- Age Range: 9 - 12 years
- Grade Level: 4 - 7
- Lexile Measure: 0710 (What's this?)
- Hardcover: 304 pages
- Publisher: Dial Books (June 2, 2015)
- Language: English
- ISBN-10: 0525428437
- ISBN-13: 978-0525428435
- Product Dimensions: 6.3 x 1.1 x 9.3 inches
- Shipping Weight: 1.1 pounds (View shipping rates and policies)
- Average Customer Review: 4.6 out of 5 stars See all reviews (175 customer reviews)
- Amazon Best Sellers Rank: #119,869 in Books (See Top 100 in Books)
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Circus Mirandus Hardcover – Deckle Edge, June 2, 2015
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From School Library Journal
Gr 4–6—Fifth-grader Micah Tuttle has been living with his Grandpa Ephraim since his parents died when he was very young. The two are close; Grandpa Ephraim teaches Micah how to tie complicated knots and tells him fanciful tales about the magical Circus Mirandus and its many performers, including a powerful illusionist called the Lightbender. When Grandpa Ephraim becomes gravely ill, his sister, the strict and dour Aunt Gertrudis, comes to take care of the household. She severely limits Micah's time with his sick grandfather, and the boy is distraught at the idea of losing the only important person in his life. In a stolen moment, Grandpa Ephraim surprises Micah by revealing that the Circus Mirandus is real, and that the Lightbender promised him a miracle when he was a child. The protagonist begins to hope that his grandfather will get well. The Circus Mirandus arrives in town on the wind, and Micah, with the help of his classmate Jenny Mendoza, seeks out the Lightbender and tries to retrieve the miracle that Grandpa Ephraim has requested. During a whirlwind adventure in the Circus, Micah learns about his family and discovers that the miracle that Grandpa Ephraim asked for might not be the one that Micah had in mind. Circus Mirandus is not a simple story, but readers will be rewarded for delving into its intricacies. VERDICT This gripping fantasy tale will have readers hooked from the opening scene to the breathtaking—and unexpected—conclusion.—Sarah Reid, Broome County Public Library, Binghamton, NY
Circus Mirandus is a New York Times Book Review EDITOR’S CHOICE!
"A beguiling first novel"—Gregory Maguire, author of Egg and Spoon, in the New York Times
"Manifestations of belief and unbelief run through Cassie Beasley’s charming debut, which takes readers to a marvelous place.”—The Wall Street Journal
“You’ll love the chance to believe in magic again.”—Redbook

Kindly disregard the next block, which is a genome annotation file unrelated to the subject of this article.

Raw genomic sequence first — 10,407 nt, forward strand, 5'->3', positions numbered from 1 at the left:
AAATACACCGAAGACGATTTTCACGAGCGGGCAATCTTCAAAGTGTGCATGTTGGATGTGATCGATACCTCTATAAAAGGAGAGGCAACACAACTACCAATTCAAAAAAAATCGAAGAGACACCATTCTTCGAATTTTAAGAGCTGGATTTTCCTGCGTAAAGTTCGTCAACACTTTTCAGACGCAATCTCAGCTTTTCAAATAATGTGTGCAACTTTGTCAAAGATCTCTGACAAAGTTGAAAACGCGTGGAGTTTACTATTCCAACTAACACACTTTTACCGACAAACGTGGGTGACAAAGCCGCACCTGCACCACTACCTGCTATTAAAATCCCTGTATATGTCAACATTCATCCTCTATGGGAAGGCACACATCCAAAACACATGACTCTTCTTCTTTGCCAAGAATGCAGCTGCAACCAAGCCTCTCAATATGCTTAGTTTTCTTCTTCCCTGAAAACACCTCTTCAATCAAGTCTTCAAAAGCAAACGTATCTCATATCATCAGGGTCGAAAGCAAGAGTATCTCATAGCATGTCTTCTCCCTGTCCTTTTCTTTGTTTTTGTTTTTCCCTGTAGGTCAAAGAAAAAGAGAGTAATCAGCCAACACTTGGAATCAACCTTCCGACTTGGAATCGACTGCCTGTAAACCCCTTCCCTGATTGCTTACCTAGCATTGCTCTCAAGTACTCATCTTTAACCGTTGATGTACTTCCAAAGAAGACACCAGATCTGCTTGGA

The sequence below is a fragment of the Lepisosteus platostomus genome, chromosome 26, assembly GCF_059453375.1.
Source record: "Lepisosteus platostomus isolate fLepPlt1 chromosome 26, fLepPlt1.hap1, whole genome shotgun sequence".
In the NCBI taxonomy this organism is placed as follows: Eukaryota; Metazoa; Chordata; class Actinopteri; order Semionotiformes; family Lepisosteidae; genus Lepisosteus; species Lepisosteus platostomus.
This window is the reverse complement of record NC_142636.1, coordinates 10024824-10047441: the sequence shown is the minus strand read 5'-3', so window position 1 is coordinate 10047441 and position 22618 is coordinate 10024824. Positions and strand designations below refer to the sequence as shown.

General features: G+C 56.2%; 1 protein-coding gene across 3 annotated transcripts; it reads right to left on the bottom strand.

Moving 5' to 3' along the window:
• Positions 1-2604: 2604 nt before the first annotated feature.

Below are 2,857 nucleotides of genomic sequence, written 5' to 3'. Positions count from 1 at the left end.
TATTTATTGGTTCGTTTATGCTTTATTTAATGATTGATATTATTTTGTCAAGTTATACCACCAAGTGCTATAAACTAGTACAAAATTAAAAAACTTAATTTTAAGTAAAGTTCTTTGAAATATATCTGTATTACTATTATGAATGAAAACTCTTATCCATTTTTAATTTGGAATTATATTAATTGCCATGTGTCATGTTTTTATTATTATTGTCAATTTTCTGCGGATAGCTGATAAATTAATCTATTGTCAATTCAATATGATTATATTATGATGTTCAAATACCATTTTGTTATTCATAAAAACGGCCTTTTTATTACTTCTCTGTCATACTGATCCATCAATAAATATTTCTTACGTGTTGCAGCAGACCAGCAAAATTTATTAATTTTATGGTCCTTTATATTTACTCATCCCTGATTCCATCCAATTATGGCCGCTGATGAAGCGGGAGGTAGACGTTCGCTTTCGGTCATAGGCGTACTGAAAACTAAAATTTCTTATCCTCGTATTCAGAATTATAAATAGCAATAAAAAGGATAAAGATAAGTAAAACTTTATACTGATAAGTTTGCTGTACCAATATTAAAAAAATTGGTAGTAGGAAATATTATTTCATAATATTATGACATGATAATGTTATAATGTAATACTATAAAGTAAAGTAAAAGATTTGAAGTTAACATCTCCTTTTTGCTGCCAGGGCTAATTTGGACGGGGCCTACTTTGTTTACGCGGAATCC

"Totally immersive (and plans for a movie version are in the works!)."—Good Housekeeping
"Cassie Beasley’s story will enthrall older kids."—Parents Magazine
* "The book is a fantastical circus romp...a delicious confection and much more: it shows that the human heart is delicate, that it matters, and that it must be handled with care."—Kirkus Reviews, starred review
* "This gripping fantasy tale will have readers hooked from the opening scene to the breathtaking—and unexpected—conclusion."—School Library Journal, starred review
* "Readers will be left with the reminder that “just because a magic is small doesn’t mean it is unimportant” and the hope, reminiscent of Peter Pan, that those who still believe will always have magic in their lives."—Publishers Weekly, starred review
"Circus Mirandus is an engaging, innovative tale that balances fantastical goings-on with an exploration of love, loss, friendship and the value of being open to the unexplainable."—BookPage
"Some books take readers to different places or let us experience fantastical lands, but Circus Mirandus brings the magic to our world.” —Scholastic Instructor, “50 Best Books for Summer”
"Beasley elegantly fits together her story's many pieces, crafting a tale where magic is not an illusion but something we can all find....A+."—Cleveland Plain Dealer
"If you enjoy the magical tales of Roald Dahl, you will love this story about Micah Tuttle’s search for a powerful magician named the Lightbender, who owes his dying grandfather a miracle.”—Kiki Magazine, Summer Book Club Pick
"The tender relationship between grandfather and grandson is delicately drawn, and the family backstory, with its ties to a dark episode in the millennia-old history of Circus Mirandus, is intriguing...At the core of Beasley’s debut novel is the theme of eternal life explored in Babbitt’s Tuck Everlasting."—BCCB
"Debut author Beasley has built an imaginative world in evocative, painterly prose, particularly the circus, and she’s filled it with compellingly multifaceted characters."—Booklist